- Color Image

data(mtcars)

fit = lm(mpg ~ ., mtcars)

cor = summary(fit, correlation = TRUE)$correlation

cor2 = t(cor[11:1, ])

colors = c("#A50F15", "#DE2D26", "#FB6A4A", "#FCAE91", "#FEE5D9",

"white", "#EFF3FF", "#BDD7E7", "#6BAED6", "#3182BD", "#08519C")

image(1:11, 1:11, cor2, axes = FALSE, ann = F, col = colors)

text(rep(1:11, 11), rep(1:11, each = 11), round(100 * cor2))

- Ellipses

library(ellipse)

col = colors[as.vector(apply(corr, 2, rank))]

plotcorr(cor, col = col, mar = rep(0, 4))

circle.cor = function(cor, axes = FALSE, xlab = "",

ylab = "", asp = 1, title = "Taiyun's cor-matrix circles",

...) {

n = nrow(cor)

par(mar = c(0, 0, 2, 0), bg = "white")

plot(c(0, n + 0.8), c(0, n + 0.8), axes = axes, xlab = "",

ylab = "", asp = 1, type = "n")

##add grid

segments(rep(0.5, n + 1), 0.5 + 0:n, rep(n + 0.5, n + 1),

0.5 + 0:n, col = "gray")

segments(0.5 + 0:n, rep(0.5, n + 1), 0.5 + 0:n, rep(n + 0.5,

n), col = "gray")

##define circles' background color.

##black for positive correlation coefficient and white for negative

bg = cor

bg[cor > 0] = "black"

bg[cor <= 0] = "white" ##plot n*n circles using vector language, suggested by Yihui Xie symbols(rep(1:n, each = n), rep(n:1, n), add = TRUE, inches = F, circles = as.vector(sqrt(abs(cor))/2), bg = as.vector(bg)) text(rep(0, n), 1:n, n:1, col = "red") text(1:n, rep(n + 1), 1:n, col = "red") title(title) } ## an example data(mtcars) fit = lm(mpg ~ ., mtcars) cor = summary(fit, correlation = TRUE)$correlation circle.cor(cor)

The circles with black background denote positive correlation coefficient, and the area of circles denotes the absolute value. See more in my Picasa here.

The above three graphs based on the same data. Dear friends, which gives your more information at first galance?

Very nicely done! Good to see you are an R user as well. I wonder if you perhaps saw my post on optimising R here?

ReplyDeleteThanks for the compliment:)

ReplyDeleteYes, I happened to see your blog last night, and I really learned a lot from it:)

What I like most about your circle plot for the correlation matrix is its simplicity. Besides, I think you can generalize this plot to the distance matrix, which can be used to demonstrate cluster analysis. Correlation is also a kind of distance.

ReplyDeleteGood work. The graph is now on the graph gallery

ReplyDeleteOne possible enhancement would be to somehow illustrate that the the correlation is significantly different to zero (cor.test). Although this would need to take the data as input and not just the correlation matrix.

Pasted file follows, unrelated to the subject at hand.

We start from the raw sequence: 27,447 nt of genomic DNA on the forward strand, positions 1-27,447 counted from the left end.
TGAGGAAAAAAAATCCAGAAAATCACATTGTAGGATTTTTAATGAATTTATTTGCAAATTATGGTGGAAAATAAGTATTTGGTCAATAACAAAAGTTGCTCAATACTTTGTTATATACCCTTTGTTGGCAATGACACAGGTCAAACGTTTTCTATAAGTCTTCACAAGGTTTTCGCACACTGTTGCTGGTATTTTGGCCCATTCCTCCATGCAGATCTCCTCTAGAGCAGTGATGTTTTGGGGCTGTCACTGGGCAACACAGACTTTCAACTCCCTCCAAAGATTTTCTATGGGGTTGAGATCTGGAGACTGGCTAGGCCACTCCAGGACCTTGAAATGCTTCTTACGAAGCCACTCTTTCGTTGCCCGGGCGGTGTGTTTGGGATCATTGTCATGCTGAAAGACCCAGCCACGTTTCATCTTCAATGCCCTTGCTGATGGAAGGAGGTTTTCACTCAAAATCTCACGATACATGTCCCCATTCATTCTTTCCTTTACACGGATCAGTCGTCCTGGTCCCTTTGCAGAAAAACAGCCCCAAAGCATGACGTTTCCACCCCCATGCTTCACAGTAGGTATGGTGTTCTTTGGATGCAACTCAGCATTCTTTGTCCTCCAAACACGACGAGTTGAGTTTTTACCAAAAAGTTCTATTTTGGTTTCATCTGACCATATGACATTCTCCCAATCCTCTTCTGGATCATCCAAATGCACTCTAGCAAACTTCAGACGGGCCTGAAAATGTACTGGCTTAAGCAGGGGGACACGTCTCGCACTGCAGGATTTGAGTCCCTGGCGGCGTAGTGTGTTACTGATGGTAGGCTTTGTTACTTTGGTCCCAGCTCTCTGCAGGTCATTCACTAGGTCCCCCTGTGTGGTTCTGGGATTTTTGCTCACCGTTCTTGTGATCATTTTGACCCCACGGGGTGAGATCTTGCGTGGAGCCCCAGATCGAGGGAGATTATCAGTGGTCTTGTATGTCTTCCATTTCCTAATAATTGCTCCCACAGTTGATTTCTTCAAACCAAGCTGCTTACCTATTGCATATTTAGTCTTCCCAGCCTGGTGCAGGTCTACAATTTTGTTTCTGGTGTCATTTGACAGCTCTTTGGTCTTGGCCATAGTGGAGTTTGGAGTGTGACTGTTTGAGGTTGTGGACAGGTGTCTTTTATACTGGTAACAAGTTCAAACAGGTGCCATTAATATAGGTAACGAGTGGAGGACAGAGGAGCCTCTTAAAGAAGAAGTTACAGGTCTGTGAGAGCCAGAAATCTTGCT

I'll add to the complements - I've been wondering about good graphical presentations of correlation matrices, but this is the best I've seen.

ReplyDeleteOne suggested, - at Revolutions they pointed out that the white circles disappear on the white background. Could you simply change the background to "grey50"? I tried it last night and I (at least) like it.

to Bob O'Hara:Thanks for the comment on my blog. I appreciate your wonderful idea! And now I put some different graph of correlation matrix circles on my Picasa:http://picasaweb.google.com/WeiTaiyun/CorrelationMatrixCircles#

ReplyDeleteWelcome any comment.

I like the last of the three plots---it's simple yet elegant and most suitable for print (b&w).

ReplyDeleteDear Taiyun,

ReplyDeleteNice correlation plots on your Picasa. Do you have the R code for generating these?

Thanks,

Ravi.

To Ravi:

ReplyDeleteYes, I have. But I don't know your email and I can't see your website, my email is weitaiyun[at]gmail.com

Hi - It is a well known psychophysical phenomenon that humans cannot perceive area very accurately. You are better off using luminance or hue.

ReplyDeleteHi Taiyun,

ReplyDeleteThanks for creating this blog... it gives a vivid pictorial depiction of the correlation matrix.

Thanks also for sending me the image corresponding to the Boston Housing data set. I plan to use it for an upcoming presentation.

Good to see you are an R user as well

ReplyDeleteWork from home India

I like the last one, I am trying to use it with my data because I have over 60 variables, but I am getting stuck somewhere... Could you help me out jorge.eco.ramos at gmail dot com ?

ReplyDeletePretty nice article on visualizing correlation matrices. Thanks for contributing.

ReplyDeleteYou leave so useful information,I will share this info with my friends.

ReplyDeleteLouis Vuitton France

Louis Vuitton Paris

Louis Vuitton Speedy

Louis Vuitton Sac Prix

Thanks! How about having an option allowing to display a correlation matrix similar to http://www.mathworks.com/help/econ/corrplot.html , which shows both the correlation coefficient and and the correlation plot for each cell of the correlation matrix?

ReplyDeletelibrary(corrplot)

Delete?corrplot

Notice addCoef.col